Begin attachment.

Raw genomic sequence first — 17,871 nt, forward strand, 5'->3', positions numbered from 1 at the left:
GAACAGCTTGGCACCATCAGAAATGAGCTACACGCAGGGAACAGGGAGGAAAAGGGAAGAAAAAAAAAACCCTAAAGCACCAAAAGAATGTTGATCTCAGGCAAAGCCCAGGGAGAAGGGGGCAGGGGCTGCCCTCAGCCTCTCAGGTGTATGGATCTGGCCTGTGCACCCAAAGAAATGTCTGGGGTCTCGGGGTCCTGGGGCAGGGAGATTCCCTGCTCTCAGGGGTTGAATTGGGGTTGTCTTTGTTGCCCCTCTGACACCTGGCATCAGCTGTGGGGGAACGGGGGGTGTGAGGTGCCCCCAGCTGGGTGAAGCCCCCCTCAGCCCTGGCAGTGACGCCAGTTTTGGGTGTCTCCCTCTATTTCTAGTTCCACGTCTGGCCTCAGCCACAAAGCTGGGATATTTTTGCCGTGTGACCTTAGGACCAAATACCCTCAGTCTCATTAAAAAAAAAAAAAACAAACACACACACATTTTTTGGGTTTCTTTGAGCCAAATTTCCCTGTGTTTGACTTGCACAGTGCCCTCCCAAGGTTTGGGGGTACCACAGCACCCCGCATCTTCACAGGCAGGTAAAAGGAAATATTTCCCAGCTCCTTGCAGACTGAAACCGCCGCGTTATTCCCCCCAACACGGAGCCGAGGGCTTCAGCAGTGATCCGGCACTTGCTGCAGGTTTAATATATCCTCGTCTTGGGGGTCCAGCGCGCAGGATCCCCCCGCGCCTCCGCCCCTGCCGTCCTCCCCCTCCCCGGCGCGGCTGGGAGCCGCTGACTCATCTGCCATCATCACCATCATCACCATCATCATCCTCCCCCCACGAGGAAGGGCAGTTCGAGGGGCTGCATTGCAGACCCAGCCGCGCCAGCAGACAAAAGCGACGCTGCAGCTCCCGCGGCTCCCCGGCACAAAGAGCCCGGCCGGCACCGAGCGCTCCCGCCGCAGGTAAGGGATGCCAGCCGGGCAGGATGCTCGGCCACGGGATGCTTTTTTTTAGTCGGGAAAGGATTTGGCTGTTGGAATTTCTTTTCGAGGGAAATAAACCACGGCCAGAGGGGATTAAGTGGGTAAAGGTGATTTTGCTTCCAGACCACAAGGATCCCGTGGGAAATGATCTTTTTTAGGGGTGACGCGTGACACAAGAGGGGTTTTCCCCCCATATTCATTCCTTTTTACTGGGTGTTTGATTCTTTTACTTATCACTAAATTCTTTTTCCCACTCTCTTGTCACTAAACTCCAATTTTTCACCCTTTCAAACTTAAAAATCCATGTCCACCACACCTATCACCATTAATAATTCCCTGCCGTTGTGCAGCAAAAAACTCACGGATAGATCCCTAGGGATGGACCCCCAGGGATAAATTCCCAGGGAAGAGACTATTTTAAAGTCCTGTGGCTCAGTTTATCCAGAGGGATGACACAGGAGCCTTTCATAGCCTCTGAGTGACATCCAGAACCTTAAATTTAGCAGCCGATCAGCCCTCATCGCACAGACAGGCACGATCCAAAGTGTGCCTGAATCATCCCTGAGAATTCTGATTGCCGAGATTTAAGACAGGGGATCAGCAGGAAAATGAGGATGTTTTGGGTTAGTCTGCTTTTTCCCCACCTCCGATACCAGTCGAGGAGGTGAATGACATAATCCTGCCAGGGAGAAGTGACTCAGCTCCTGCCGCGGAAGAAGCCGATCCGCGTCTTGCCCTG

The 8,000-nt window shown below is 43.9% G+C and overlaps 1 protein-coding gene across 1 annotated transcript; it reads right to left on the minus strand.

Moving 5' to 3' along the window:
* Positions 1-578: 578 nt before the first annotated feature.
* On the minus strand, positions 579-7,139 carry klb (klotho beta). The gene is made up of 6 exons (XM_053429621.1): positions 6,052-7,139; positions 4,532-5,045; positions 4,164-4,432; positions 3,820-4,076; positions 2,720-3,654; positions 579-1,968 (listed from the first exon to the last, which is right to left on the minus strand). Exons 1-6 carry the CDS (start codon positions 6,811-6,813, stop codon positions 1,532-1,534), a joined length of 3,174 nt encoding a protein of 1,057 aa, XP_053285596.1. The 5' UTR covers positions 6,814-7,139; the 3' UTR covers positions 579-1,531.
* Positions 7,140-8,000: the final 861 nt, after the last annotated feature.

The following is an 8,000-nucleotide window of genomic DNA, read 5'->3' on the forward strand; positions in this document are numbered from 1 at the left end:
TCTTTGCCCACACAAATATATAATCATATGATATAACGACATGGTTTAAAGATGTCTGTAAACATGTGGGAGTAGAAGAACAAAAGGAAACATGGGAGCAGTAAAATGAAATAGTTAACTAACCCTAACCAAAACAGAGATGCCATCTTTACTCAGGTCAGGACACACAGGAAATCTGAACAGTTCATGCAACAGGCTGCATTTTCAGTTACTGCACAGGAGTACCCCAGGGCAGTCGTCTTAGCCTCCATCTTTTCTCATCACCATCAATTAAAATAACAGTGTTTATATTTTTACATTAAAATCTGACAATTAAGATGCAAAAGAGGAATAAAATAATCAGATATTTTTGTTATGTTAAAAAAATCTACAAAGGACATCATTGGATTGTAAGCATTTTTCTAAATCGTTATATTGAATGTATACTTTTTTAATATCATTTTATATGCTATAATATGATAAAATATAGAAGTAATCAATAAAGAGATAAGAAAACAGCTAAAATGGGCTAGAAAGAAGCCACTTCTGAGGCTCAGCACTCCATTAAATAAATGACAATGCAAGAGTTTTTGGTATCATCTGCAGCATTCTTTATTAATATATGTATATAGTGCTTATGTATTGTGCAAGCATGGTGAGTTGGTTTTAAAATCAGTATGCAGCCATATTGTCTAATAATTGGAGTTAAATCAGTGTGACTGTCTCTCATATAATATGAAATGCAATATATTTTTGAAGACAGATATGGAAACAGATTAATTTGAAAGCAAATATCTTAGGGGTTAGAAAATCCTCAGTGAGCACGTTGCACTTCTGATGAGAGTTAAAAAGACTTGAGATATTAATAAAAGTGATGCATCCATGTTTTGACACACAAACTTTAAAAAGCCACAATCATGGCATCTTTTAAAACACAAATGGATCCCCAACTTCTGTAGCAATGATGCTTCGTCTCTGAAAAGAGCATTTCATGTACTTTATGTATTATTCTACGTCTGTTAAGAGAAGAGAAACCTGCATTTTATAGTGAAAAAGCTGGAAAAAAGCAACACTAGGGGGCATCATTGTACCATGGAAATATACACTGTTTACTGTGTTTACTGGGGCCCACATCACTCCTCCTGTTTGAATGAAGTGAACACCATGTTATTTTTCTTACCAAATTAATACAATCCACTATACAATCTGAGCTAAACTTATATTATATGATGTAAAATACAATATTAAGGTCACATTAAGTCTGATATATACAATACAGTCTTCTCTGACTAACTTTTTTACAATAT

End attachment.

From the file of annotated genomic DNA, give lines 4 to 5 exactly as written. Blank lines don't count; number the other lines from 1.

Moving 5' to 3' along the window:
* Positions 1-578: 578 nt before the first annotated feature.